In 1997 the average sales price of a litre of unleaded was 95p, giving the VOA an ’assumed margin’ of 3.6p.
Sewell says this applied to a percentage on a sliding scale depending on the number of litres sold at a site per annum. For example, 14% for a site selling 3mlpa and 22% for a site selling 10mlpa (3.6p x 3 x 14%). This is how the VOA works out the rateable value on the forecourt section.
Sewell said the ’assumed margin’ was still under discussion.
Madderson added: "We believe the VOA has seriously overestimated the average margin on fuel. They have not taken into account the fuel supply agreements. And we believe they have not made provision for other costs coming in like Nectar Cards, bunker fuel and fuel cards." He said a lot of retailers were also selling less fuel than in 2007 due to fuel prices rocketing in mid-2008.
According to retailer Brian Tew of the Simon Smith group, who is also a RMIP committee member, the independents and their industry representatives should have been more active in fighting the shop valuation changes when they were introduced in 2005. He said: "From my perspective, the VOA does not have any understanding of the way in which fuel is wholesaled by the oil companies, what independents are buying at, their margins or the way that Platts prices work."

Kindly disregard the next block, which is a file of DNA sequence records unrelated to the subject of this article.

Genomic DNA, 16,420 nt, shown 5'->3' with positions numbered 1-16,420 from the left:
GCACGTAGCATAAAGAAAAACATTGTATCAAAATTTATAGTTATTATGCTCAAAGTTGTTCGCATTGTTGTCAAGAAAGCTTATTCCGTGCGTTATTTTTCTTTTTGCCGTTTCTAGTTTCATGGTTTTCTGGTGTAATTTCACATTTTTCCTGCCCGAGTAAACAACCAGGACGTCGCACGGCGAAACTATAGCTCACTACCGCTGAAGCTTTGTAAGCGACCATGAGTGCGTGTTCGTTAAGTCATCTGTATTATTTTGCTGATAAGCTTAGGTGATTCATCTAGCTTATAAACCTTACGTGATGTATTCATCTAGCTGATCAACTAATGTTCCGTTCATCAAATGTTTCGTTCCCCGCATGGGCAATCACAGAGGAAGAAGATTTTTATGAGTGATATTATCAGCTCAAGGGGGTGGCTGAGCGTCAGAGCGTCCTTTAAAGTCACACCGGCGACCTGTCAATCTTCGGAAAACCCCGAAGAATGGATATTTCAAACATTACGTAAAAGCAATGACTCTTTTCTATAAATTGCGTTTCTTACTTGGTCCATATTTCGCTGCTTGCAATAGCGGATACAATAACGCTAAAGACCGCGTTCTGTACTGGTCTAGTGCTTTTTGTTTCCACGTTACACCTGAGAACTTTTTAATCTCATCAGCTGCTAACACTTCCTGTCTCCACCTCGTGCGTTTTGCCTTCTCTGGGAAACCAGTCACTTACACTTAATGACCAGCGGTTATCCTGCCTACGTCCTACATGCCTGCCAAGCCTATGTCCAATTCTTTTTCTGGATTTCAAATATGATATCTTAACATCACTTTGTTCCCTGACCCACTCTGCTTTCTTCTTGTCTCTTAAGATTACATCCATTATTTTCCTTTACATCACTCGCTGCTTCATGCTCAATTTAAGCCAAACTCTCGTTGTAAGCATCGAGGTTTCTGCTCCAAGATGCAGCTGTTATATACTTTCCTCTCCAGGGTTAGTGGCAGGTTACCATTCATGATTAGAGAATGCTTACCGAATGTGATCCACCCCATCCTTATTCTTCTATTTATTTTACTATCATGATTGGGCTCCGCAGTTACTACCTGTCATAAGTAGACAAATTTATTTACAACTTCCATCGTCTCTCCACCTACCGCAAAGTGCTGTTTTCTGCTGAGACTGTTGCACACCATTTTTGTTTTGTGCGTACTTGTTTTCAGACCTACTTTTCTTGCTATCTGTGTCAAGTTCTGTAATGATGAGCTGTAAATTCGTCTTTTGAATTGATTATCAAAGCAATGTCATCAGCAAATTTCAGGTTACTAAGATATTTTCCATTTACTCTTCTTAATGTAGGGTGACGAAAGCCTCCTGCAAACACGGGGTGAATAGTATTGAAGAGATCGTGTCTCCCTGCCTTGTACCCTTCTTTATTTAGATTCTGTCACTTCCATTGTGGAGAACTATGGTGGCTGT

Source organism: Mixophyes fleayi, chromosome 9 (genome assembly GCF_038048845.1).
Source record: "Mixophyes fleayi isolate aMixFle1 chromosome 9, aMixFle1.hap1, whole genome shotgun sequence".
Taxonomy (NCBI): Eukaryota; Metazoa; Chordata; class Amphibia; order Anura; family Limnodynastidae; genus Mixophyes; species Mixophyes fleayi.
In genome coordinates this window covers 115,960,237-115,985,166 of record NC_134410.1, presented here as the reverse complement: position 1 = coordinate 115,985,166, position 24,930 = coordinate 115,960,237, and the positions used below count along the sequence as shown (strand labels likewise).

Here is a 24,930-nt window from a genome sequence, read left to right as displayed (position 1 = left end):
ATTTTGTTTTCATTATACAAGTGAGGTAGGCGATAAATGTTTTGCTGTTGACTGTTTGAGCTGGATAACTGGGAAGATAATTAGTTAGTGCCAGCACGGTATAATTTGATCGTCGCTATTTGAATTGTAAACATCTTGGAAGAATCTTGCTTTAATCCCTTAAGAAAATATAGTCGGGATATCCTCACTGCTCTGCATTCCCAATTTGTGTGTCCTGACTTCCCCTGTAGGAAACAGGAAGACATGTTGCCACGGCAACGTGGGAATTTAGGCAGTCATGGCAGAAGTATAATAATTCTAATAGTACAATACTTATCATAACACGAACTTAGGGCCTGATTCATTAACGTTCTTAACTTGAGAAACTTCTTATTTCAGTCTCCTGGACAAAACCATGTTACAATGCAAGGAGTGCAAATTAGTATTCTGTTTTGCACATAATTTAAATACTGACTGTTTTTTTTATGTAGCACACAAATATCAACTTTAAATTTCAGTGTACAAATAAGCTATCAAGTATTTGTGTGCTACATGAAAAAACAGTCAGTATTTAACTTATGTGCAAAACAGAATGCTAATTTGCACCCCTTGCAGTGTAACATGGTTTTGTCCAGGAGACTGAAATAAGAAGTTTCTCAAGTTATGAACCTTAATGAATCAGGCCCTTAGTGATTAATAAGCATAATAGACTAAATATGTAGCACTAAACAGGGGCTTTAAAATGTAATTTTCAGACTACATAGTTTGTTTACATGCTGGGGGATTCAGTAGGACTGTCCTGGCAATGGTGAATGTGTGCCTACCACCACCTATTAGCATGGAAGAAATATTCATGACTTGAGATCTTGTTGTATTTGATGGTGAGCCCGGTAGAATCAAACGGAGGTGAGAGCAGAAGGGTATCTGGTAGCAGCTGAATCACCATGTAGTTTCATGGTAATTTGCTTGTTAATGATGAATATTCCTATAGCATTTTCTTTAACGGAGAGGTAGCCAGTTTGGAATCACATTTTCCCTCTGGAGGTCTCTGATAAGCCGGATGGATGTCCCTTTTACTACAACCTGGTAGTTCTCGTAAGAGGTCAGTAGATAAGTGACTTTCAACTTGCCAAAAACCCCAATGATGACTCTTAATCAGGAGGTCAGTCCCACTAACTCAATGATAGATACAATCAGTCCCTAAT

A second bone of contention is the car wash. In its revaluation, the VOA decided that 20% of the turnover of a car wash would be its rateable value. So if a car wash operation has £50,000 annual sales, its rateable value is £10,000. This is a change from the system implemented in 2005, which had eight different bands for car wash operations. Retailer David Charman, chairman of the Car Wash Association (CWA), described the previous system where the eight bands meant the rateable value was calculated from 7.7% to 15% as "simple and reasonably fair". (For more detail, turn to the CWA comment on page seven).
It is the new broad brush approach of 20% that has raised the hackles of many, including Madderson who warned: "It doesn’t matter if a retailer has one jet wash or three roll-over car washes, it’s still 20%. That doesn’t work at all because if a retailer has a car wash doing £40,000 a year, there are the costs of operation like rising prices for electricity and water and chemicals, not to mention depreciation of equipment. You’re looking at a £20,000 cost. So the margin is £20,000 less VAT, which is £15.000.